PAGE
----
College Advice Blog

Jul 7, 2012

A Master's Degree in Psychology: An Universal Option for All Industry Paths

A Master’s in Psychology is a remarkably versatile degree. There is a broad range of career fields and industries a psychology degree holder can enter, depending on the specific type of psychology degree you have. The field of professional psychology is just the tip of the iceberg. The following is a sampling of the various types of psychology degrees available and the career paths they can eventually lead to.

Psych Specialization and Job Opportunities
  • Clinical psychology
  • . This is often a terminal degree, meaning no further formal academic study is required. This degree serves as preparation for professional practice, which a clinical psychology graduate can perform under the supervision of a licensed clinical psychologist. While a doctorate is required to become a clinical psychologist, career paths open to a graduate with a master’s degree in clinical psychology include marriage and family therapist, school counselor, social science research assistant and mental health counselor.
  • Industrial-Organizational Psychology
  • . Considered to be an area of applied psychology, industrial-organizational psychology seeks to increase worker productivity and retention in the workforce. This is one of the fastest growing psychology specialties. Graduates with an I/O concentration can work in a wide variety of settings ranging from academic to government to the private sector. I/O psychologists also often have the option of self-employment, working as an independent contractor.
  • Forensic Psychology
  • . Also an area of applied psychology, this type of psychology is practiced in the criminal justice system and in civil courts. Career options include work as an expert witness, jury consultant and in victim advocacy. In the area of law enforcement, forensic psychologists can provide post-trauma counseling, stress management, suicide intervention, or counseling for officers and their families. Forensic psychologists also may work with juvenile offenders offering life skills training, substance abuse treatment, anger management and conflict resolution training. Find out more about forensic psychology masters programs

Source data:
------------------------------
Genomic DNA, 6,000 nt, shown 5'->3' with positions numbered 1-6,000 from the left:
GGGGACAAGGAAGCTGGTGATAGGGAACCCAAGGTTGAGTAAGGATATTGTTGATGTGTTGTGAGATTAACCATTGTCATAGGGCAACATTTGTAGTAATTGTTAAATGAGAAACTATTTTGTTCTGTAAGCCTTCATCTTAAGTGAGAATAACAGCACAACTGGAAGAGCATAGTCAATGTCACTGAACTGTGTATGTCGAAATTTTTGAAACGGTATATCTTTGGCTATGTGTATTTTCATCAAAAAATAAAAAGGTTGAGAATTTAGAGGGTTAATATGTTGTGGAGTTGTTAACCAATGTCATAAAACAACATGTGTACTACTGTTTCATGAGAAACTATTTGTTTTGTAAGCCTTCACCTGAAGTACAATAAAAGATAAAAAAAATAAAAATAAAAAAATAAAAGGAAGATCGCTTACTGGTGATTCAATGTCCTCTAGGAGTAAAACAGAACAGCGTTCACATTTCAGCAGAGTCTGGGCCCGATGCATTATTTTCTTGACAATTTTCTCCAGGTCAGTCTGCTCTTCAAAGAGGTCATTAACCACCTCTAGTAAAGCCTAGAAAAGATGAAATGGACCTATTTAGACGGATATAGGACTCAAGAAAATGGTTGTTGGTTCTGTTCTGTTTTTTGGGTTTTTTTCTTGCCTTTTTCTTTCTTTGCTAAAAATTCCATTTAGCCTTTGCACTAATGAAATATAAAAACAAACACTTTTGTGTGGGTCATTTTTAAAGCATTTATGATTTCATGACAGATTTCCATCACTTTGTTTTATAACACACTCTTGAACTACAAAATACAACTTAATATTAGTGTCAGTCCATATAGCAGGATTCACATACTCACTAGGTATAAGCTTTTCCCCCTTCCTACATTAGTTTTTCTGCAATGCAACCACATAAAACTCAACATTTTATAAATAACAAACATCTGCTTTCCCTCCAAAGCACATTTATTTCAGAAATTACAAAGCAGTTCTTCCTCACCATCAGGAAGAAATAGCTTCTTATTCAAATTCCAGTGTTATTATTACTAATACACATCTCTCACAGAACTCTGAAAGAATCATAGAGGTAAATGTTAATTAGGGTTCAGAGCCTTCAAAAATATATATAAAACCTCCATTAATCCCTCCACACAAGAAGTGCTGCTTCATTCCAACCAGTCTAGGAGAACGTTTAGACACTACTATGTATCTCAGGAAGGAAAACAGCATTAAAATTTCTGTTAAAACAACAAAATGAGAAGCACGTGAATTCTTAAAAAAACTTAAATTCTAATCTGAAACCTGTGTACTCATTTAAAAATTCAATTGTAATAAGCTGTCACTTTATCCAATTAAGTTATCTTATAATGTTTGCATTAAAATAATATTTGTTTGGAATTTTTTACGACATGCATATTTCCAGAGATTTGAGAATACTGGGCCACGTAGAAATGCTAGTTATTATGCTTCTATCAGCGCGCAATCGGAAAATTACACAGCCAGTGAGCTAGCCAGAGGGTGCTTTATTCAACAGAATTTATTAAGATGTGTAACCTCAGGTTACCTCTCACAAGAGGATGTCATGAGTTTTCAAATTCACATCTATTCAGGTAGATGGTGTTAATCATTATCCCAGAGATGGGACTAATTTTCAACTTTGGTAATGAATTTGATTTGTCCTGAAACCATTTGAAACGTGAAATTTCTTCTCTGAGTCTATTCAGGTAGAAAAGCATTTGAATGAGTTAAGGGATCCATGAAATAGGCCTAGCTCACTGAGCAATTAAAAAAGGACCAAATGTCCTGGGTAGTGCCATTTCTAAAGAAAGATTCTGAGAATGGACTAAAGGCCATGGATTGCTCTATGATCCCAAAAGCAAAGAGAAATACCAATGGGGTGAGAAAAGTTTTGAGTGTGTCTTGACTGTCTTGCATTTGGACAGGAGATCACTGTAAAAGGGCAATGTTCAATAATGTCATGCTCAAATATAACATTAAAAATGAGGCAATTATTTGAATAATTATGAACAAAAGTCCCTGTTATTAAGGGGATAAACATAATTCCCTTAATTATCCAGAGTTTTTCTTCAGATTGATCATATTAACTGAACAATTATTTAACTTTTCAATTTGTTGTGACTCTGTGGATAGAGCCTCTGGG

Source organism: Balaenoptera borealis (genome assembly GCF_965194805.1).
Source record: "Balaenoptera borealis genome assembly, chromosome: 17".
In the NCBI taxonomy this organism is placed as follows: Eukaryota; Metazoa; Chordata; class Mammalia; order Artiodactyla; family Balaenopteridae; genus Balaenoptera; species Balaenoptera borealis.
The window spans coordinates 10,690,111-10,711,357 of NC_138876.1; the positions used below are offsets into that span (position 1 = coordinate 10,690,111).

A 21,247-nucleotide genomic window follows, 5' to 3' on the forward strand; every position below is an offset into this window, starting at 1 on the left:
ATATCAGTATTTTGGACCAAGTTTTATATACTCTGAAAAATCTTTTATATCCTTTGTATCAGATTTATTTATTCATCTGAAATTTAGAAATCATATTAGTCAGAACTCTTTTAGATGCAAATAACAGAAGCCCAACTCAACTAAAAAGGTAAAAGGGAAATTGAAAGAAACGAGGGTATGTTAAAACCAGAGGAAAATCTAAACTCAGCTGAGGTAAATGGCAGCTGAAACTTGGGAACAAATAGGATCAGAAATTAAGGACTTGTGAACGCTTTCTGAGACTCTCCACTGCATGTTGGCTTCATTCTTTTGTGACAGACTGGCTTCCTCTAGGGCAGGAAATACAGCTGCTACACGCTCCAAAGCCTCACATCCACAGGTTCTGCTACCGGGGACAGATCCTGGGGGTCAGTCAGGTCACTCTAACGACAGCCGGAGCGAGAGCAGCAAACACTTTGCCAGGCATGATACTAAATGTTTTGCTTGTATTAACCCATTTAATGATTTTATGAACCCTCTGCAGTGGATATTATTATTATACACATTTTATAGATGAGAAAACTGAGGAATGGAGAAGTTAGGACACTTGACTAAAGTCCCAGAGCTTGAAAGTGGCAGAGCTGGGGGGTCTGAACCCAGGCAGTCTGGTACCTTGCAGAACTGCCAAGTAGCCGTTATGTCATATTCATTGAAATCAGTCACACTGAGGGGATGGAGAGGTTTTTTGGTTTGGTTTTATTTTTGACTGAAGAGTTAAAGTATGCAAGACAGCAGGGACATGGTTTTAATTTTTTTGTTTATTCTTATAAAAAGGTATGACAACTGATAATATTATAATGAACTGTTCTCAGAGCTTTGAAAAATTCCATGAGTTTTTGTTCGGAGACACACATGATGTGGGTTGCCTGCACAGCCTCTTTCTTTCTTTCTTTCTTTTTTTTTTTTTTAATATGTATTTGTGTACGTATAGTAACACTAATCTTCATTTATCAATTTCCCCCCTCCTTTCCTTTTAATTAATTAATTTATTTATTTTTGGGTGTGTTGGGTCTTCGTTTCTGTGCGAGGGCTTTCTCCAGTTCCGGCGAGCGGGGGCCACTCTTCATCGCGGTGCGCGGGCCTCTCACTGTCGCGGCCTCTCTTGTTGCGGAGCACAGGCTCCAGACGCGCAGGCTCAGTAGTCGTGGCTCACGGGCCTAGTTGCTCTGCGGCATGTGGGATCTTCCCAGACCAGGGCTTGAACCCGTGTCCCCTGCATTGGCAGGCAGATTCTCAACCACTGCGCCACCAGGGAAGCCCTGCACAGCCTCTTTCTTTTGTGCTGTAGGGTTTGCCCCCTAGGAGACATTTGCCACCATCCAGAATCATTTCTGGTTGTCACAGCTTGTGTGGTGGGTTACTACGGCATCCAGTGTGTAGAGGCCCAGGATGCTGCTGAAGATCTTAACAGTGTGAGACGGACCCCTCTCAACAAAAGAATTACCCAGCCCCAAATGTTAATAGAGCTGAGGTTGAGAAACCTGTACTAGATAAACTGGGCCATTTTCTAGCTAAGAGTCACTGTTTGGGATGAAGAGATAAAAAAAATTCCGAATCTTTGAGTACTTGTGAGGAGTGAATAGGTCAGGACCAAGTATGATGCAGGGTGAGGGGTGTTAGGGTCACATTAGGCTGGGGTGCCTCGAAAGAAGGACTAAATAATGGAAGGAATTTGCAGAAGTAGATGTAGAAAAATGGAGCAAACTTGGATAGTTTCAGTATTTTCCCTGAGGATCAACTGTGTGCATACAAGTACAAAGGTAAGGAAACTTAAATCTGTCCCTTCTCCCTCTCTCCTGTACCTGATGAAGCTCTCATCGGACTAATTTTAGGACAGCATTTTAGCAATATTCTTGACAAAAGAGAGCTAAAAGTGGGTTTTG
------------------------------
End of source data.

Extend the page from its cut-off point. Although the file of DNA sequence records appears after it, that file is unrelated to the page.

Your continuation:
• Experimental Psychology
  • . This specialization can be either terminal or a stepping stone to further study and research. Experimental psychology has areas of focus including developmental psychology, cognitive psychology, human factors and social psychology. Jobs in the field of experimental psychology include school and sport psychologist, experimental and licensed clinical psychologist, and counseling psychologist.
  • Social Psychology
  • . Considered an area of focus of experimental psychology, social psychology studies social influence, social interaction and social perception. This is an extremely broad field and is often narrowed down into areas of concentrations such as social cognition, drug abuse, gender and sexuality, culture and prejudice. Career options for social psychology degree holders include medical and public health social worker, mental health practitioner, school psychologist, and market and survey researchers.
  • Child Development
  • . This popular specialization studies mental, emotional and social development and behavior of children through adolescence. Career paths include but are certainly not limited to child life specialist, child daycare director, education administrator and special education teacher.
Career Fields and Industries
  • Mental health and health care
  • : Family services worker, group home coordinator, child care supervisor, child protection worker, behavioral counselor, rehabilitation specialist, health project coordinator, psychiatric technician.
  • Academic
  • : Of course a psychology graduate can seek a career as a teacher, but there are also career options in academic recruiting, career counseling and academic advising at colleges and universities.
  • Government
  • : Developmental specialist, vocational rehabilitation provider, drug and alcohol specialist, self-reliance specialist, social service manager, human resource analyst, employment counselor, psychology program manager, rehabilitation counselor, parole officer.
  • Private sector
  • : While these jobs aren’t necessarily in the field of psychology, job seekers with a background in psychology are often qualified for positions such as public relations representative, market researcher, advertising agent, sales representative, project manager, human resources manager, employee trainer and store manager.
There are generally six different areas of specialization at the master’s level in psychology. Each specialization can be obtained as a Master of Arts (M.A.) or Master of Science (M.S.) depending on the program’s focus. These areas of specialization include:

As you can see from the above areas of specialization, mental health is definitely not the only career field or industry a psychology degree holder can enter. The academic, government, and private sectors are all options as well. The following is a listing of just a few of the varied options in these particular sectors.

With such a wide variety of career options available, it’s easy to see why a Masters in Psychology is an extremely popular option.
This article was written by Justin Davis, who over 5 years ago decided to further his career by taking RN to MSN courses.  He expects to finish his degree next year.

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